I think we saw one roaming dog as we strolled through Ephesus. We saw many cats including this calico sitting atop her pillar watching scores of people move on by. Roaming cats and dogs seem to be a natural part of the world of Turkish life as anything else.Ephesus is about 100km north of our hotel but sadly that is as the crow flies and the roads forced us into a far longer journey. It took 2.5 hours to drive there. We did take a break at a convenience type store along the way. Stores like this, in fact many places, have a nice open design. In some ways they're best thought of as large pavilions with a few rooms under the roof. The drive went easily enough even though it was a bit tedious. Our guide had some things to tell us as we drove along but to be honest I am not really sure what they all were now. Much had to do with giving something of an overview of all the places worth visiting in Turkey and that was done by describing, thumbnail sketch style, the history of the locations. We arrived at the site of Ephesus (sometimes spelled Efes which is the Turkey name) around 10:30 and found the place swarming with people. We had paused briefly at an aqua-duct to snap some photos just before arriving (it's just a handful of kilometers south of Ephesus and once provided her with water). Perhaps we should have started getting an idea of the scale of things after seeing that arched structure. I don't think we did. In fact at the outset Ephesus seemed kind of puny as we started our tour. But it did not take long before we started to really get a sense of the true size of the place. We gazed out upon the ruins as we walked down the somewhat slippery marble that I suppose formed the streets of Ephesus during its heyday over 2,500 years ago. You can't but be impressed by the fact that the streets are effectively cobbled and though they must have been dangerously slick when wet the fact that they would also avoid huge swaths of mud and keep dust down is a great advantage. When you then start to think about other things like the detailed plumbing this city of 225,000 people supported along with things like the large (for then) library, the amphitheaters where plays as well as less savory things such as animal fights and gladiator battles took place (and probably fights with slaves). I can't really describe the scale of the place. This aqua-duct is just a handful of kilometers south of Ephesus. It is hard to know just how big this water channel is but it certainly looks quite sizable to me. As I understand it this was one of four major aqua-ducts that fed the city.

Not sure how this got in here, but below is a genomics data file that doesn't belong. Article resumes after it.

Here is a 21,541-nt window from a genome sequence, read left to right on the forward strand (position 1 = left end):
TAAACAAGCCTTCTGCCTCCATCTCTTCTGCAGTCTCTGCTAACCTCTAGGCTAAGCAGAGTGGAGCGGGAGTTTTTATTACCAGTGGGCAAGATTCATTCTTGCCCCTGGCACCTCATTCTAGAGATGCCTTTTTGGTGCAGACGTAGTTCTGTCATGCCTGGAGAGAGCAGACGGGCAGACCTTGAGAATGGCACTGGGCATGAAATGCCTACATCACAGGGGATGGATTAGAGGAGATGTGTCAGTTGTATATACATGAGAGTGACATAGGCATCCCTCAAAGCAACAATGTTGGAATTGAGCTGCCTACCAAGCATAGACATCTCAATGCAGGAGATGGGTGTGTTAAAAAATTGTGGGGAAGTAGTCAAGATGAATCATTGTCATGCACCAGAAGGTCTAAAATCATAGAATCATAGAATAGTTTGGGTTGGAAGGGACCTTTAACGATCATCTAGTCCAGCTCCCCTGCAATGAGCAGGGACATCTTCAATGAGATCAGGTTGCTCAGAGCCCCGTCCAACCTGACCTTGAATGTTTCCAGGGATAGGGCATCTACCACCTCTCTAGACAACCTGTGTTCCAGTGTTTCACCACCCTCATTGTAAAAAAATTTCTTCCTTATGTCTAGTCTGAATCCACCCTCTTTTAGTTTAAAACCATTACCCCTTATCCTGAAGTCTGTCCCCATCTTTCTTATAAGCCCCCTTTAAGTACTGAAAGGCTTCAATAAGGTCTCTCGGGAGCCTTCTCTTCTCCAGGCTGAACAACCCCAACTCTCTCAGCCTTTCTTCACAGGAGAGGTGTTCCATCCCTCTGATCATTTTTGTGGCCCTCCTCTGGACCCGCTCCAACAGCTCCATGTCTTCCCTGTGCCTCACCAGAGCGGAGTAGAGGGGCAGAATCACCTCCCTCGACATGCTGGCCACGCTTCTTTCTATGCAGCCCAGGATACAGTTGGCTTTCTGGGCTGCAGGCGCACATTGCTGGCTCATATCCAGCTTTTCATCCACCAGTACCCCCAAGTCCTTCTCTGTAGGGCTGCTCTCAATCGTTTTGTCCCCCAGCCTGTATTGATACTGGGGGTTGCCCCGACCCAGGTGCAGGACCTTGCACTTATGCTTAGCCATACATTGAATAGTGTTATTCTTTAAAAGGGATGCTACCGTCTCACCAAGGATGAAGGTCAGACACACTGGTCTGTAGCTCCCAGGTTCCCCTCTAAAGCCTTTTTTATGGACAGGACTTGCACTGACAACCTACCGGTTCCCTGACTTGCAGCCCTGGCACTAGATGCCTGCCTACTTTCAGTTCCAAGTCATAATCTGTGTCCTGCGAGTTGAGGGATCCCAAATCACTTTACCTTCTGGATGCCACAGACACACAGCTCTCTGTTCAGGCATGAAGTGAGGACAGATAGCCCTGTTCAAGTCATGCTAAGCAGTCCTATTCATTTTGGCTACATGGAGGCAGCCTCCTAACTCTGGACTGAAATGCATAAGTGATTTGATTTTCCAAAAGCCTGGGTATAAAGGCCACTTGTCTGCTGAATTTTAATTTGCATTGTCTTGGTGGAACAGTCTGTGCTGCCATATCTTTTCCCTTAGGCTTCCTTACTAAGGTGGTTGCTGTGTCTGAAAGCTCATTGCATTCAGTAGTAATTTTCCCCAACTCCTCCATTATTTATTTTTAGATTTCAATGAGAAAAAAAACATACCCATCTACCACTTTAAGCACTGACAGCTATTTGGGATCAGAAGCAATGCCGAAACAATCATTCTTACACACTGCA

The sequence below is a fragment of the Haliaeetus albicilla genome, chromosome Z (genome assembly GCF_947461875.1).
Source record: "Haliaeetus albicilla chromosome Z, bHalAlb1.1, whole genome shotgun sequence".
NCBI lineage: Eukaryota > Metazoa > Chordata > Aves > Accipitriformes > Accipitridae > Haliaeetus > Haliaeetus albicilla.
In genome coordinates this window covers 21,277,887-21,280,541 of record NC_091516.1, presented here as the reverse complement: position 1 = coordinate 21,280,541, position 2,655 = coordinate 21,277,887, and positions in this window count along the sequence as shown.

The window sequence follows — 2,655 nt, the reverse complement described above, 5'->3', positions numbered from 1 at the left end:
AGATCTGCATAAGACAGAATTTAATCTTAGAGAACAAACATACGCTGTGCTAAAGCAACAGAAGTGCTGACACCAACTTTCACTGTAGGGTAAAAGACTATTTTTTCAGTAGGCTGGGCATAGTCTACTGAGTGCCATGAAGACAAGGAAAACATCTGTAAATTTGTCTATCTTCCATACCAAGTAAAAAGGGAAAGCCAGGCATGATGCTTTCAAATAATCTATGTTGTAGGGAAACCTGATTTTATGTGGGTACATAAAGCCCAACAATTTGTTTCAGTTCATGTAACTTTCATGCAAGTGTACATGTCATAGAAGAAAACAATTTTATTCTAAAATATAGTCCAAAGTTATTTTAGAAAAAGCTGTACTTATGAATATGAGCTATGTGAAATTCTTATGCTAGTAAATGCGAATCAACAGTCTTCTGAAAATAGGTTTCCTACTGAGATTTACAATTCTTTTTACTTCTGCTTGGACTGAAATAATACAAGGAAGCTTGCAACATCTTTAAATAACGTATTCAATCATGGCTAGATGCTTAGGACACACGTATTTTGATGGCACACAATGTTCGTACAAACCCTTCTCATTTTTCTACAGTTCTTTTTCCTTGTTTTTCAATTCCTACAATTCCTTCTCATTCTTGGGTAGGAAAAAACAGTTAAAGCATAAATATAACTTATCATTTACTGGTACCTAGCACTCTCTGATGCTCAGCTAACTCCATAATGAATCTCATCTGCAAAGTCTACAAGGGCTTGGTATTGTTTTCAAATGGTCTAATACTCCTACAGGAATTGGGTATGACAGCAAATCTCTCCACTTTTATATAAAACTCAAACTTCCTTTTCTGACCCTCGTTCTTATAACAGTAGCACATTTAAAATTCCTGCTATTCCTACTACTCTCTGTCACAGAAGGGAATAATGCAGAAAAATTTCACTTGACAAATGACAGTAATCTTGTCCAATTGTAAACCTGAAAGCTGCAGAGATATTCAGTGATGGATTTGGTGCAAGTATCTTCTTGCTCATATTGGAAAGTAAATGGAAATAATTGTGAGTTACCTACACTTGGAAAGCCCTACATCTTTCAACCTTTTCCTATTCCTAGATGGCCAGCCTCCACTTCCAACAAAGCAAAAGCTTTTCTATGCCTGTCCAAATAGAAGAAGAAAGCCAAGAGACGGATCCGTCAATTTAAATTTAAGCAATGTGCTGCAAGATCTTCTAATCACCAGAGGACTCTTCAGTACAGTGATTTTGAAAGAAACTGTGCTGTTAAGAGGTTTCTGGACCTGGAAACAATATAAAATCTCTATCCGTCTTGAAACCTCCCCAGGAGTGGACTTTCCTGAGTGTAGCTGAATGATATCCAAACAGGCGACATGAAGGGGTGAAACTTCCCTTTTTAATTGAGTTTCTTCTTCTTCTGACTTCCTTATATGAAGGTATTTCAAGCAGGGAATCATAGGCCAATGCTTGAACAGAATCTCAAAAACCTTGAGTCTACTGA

The streets of Ephesus are all cobblestone with big slabs of stone. Along the sides of the streets you see pillars that remain and some walls that also remain. In some cases there are even some hallways that link portions of structures such as a passageway that runs into an amphitheater.